The planet Saturn with aurora

Saturn with aurorae. Credit: NASA, ESA, J. Clarke (Boston University), and Z. Levay (STScI)

Named after the Roman god of agriculture, Saturn is the sixth planet from the Sun and the second largest planet in the solar system after Jupiter. Like its larger neighbour, Saturn’s massive hydrogen and helium atmosphere are what define it as a gas giant planet, though thousands of kilometers below the surface, there probably lies a metal and silicate (rock) core.

At over one billion kilometers distant, Saturn is the farthest planet from the Earth to have been discovered before the advent of the telescope, however it is easily visible to the naked eye, and occasionally rivals Alpha Centauri (the closest naked-eye visible star to Earth) for brightness.

Of course, Saturn’s most spectacular feature is its system of rings, which stretch to over 120,000 kilometers above the planet’s equator. The main rings are composed of innumerable fragments of almost pure water ice, and range in size from about a centimeter to about ten meters across.

Quick Stats

  • Classification:  Gas Giant Planet
  • Equatorial Radius:  60,268 km   (9.45 x Earth)
  • Mass: 5.6846×1026 kg   (95.152 x Earth)
  • Sidereal Rotation Period: 58.6 days
  • Orbital Period: 10 hr 3 min
  • Orbital Distance: 9.58 AU (1,433,449,370 km)
  • Inclination: 2.5°
  • Eccentricity: 0.06
  • Axial Tilt: 26.73°
  • Density: 0.687 g/cm3
  • Surface Gravity: 1.065 g
  • Temperature: -139°C at Earth atmospheric pressure
  • Moons: 62, plus innumerable moonlets that compose the ring system


  • Saturn is the second largest planet after Jupiter, however it only has around three-tenths of the larger planet's mass.
  • Saturn's average density is around 30% less than water, meaning the planet would float - if you could find a bathtub large enough!
  • Due to its rapid rate of spin, Saturn is not spherical but is flattened at the poles - a shape known as an oblate spheroid.
  • In Saturn's case, its equatorial diameter is around 8,000 kilometers more than the distance from pole to pole.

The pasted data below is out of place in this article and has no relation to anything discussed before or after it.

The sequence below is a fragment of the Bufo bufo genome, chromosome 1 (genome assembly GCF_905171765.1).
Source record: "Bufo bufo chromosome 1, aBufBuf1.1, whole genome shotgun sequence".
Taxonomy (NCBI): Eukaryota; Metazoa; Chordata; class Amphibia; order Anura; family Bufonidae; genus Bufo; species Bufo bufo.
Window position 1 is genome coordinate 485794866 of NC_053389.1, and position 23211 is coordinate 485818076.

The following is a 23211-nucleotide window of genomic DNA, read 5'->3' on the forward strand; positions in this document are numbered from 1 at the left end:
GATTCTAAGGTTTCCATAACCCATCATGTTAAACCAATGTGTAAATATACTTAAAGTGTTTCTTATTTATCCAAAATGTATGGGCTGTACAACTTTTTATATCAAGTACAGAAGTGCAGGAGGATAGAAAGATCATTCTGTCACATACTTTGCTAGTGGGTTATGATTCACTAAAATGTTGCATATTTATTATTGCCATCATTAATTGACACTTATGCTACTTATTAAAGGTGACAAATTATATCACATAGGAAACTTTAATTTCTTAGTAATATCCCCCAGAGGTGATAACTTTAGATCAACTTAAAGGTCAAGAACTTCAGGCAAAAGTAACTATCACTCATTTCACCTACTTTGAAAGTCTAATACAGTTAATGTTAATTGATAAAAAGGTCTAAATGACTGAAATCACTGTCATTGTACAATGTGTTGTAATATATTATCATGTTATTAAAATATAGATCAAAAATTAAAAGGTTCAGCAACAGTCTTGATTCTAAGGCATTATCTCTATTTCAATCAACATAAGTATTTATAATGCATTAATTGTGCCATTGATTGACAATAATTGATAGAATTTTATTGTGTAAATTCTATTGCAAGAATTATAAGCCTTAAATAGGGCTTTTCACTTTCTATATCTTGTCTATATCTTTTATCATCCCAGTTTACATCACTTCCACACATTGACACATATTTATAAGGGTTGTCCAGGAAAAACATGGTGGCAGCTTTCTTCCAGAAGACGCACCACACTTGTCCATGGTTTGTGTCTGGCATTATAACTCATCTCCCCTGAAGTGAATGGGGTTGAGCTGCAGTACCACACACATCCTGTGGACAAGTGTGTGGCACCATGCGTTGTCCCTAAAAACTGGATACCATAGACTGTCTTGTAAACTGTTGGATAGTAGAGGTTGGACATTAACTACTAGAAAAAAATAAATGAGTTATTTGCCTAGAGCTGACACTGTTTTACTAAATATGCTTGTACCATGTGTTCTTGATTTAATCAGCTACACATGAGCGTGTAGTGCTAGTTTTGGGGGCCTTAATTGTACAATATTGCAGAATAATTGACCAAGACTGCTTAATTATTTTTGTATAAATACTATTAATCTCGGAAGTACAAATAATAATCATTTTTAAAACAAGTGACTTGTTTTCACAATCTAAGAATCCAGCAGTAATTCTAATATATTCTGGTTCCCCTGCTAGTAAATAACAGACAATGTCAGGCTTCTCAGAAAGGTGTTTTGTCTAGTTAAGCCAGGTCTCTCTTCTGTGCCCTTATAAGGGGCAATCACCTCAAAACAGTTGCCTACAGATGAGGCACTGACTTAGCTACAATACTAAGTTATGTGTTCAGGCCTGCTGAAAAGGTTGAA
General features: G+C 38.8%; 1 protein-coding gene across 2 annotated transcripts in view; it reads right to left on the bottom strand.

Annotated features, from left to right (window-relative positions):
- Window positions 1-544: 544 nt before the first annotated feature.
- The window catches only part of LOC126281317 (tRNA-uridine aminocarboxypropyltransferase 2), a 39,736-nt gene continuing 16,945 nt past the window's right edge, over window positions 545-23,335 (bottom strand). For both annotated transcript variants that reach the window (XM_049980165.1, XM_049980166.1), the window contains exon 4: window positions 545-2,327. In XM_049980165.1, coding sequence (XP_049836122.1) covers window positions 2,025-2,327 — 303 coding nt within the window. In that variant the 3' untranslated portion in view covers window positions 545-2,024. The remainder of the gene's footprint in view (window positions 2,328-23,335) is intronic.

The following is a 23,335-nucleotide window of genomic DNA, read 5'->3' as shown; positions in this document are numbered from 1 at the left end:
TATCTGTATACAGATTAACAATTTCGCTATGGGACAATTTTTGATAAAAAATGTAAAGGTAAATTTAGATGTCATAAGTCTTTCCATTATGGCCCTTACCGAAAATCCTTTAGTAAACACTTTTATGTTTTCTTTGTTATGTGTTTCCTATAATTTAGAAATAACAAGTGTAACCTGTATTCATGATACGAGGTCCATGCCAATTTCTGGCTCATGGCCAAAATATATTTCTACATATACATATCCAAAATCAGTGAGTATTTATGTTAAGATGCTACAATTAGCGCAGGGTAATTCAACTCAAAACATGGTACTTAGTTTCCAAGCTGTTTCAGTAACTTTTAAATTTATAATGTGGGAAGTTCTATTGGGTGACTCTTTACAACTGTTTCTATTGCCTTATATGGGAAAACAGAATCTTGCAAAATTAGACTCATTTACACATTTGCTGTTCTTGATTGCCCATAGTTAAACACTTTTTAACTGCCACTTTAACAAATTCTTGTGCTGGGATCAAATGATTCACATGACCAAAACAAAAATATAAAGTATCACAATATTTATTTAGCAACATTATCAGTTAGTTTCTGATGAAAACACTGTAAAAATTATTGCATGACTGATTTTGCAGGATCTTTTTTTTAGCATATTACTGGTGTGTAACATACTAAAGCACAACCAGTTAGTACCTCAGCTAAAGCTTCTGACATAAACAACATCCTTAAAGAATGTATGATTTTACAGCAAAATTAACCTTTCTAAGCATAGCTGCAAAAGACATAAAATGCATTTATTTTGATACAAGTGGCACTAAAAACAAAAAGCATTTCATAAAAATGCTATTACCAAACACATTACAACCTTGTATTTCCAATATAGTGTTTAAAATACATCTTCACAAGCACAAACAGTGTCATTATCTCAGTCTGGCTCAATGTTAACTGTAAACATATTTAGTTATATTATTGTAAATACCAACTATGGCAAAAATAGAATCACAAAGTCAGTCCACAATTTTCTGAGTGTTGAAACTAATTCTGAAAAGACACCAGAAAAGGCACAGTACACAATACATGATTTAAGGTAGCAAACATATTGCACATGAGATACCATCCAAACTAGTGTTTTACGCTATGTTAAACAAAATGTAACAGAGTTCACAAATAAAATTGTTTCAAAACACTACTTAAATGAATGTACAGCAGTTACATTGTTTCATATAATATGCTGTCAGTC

• At over one billion kilometers from Earth, Saturn is the farthest planet that can be reliably spotted with the naked eye. At its brightest, it rivals Alpha Centauri.
  • Saturn's rings are more than 200 times the planet's radius across, but they are only around 10-20 meters thick.
  • Like Jupiter, Saturn's core is thought to be surrounded by a layer of liquid, metallic hydrogen.
  • Saturn has a magnetic field, but it is significantly weaker than Jupiter's. In fact, it is even slightly weaker than the Earth's magnetic field.
  • Saturn's largest moon, Titan, is larger than the planet Mercury, and is the only moon in the solar system to have a significant atmosphere.
  • Apart from the Earth, Titan is the only solar system body to have liquid lakes on its surface - though in Titan's case these are not lakes of liquid water, but rather liquid methane.
  • Saturn rotates faster at the equator than it does at the poles. This is known as differential rotation.
  • There is a mysterious hexagon pattern in the clouds at Saturn's north pole. While it is not completely understood, many think it is caused by a standing-wave pattern in the planet's atmosphere.
  • While Saturn's south pole does not show a similar hexagonal feature as the north pole, there is a giant rotating storm about the size of the Earth, with winds around 550 km/h.

Planets Earth and Saturn to Scale

Planets Earth and Saturn to scale

Earth and Saturn to scale. Credit NASA / JPL

The Planet Saturn

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